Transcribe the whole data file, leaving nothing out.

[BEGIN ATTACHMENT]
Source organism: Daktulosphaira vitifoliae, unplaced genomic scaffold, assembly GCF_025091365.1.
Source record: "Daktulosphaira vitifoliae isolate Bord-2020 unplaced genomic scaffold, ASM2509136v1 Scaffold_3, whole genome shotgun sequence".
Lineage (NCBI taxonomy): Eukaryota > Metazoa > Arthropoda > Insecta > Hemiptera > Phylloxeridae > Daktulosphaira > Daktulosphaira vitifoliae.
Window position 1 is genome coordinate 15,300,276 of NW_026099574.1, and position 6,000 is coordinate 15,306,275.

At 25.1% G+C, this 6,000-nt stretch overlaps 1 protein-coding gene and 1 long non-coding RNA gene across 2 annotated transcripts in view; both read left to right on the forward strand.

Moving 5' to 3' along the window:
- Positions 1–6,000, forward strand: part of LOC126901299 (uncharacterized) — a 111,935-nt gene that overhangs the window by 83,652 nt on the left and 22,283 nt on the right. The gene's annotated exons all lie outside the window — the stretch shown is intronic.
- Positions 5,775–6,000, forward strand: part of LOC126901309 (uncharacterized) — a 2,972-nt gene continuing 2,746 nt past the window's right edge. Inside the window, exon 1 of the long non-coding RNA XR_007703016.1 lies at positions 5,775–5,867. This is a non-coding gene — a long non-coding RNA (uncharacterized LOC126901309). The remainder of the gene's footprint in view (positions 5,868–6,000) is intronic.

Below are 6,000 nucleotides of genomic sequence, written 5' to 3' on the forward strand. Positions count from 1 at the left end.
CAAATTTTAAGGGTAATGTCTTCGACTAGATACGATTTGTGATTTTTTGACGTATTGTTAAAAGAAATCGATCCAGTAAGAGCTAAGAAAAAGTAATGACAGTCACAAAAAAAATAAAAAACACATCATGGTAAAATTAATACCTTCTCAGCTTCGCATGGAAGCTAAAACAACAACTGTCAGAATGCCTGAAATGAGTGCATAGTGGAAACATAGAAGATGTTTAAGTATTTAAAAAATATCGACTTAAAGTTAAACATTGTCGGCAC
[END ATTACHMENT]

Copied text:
Source organism: Daktulosphaira vitifoliae, unplaced genomic scaffold, assembly GCF_025091365.1.
Source record: "Daktulosphaira vitifoliae isolate Bord-2020 unplaced genomic scaffold, ASM2509136v1 Scaffold_3, whole genome shotgun sequence".
Lineage (NCBI taxonomy): Eukaryota > Metazoa > Arthropoda > Insecta > Hemiptera > Phylloxeridae > Daktulosphaira > Daktulosphaira vitifoliae.
Window position 1 is genome coordinate 15,300,276 of NW_026099574.1, and position 6,000 is coordinate 15,306,275.

At 25.1% G+C, this 6,000-nt stretch overlaps 1 protein-coding gene and 1 long non-coding RNA gene across 2 annotated transcripts in view; both read left to right on the forward strand.

Moving 5' to 3' along the window:
- Positions 1–6,000, forward strand: part of LOC126901299 (uncharacterized) — a 111,935-nt gene that overhangs the window by 83,652 nt on the left and 22,283 nt on the right. The gene's annotated exons all lie outside the window — the stretch shown is intronic.
- Positions 5,775–6,000, forward strand: part of LOC126901309 (uncharacterized) — a 2,972-nt gene continuing 2,746 nt past the window's right edge. Inside the window, exon 1 of the long non-coding RNA XR_007703016.1 lies at positions 5,775–5,867. This is a non-coding gene — a long non-coding RNA (uncharacterized LOC126901309). The remainder of the gene's footprint in view (positions 5,868–6,000) is intronic.

Below are 6,000 nucleotides of genomic sequence, written 5' to 3' on the forward strand. Positions count from 1 at the left end.
CAAATTTTAAGGGTAATGTCTTCGACTAGATACGATTTGTGATTTTTTGACGTATTGTTAAAAGAAATCGATCCAGTAAGAGCTAAGAAAAAGTAATGACAGTCACAAAAAAAATAAAAAACACATCATGGTAAAATTAATACCTTCTCAGCTTCGCATGGAAGCTAAAACAACAACTGTCAGAATGCCTGAAATGAGTGCATAGTGGAAACATAGAAGATGTTTAAGTATTTAAAAAATATCGACTTAAAGTTAAACATTGTCGGCAC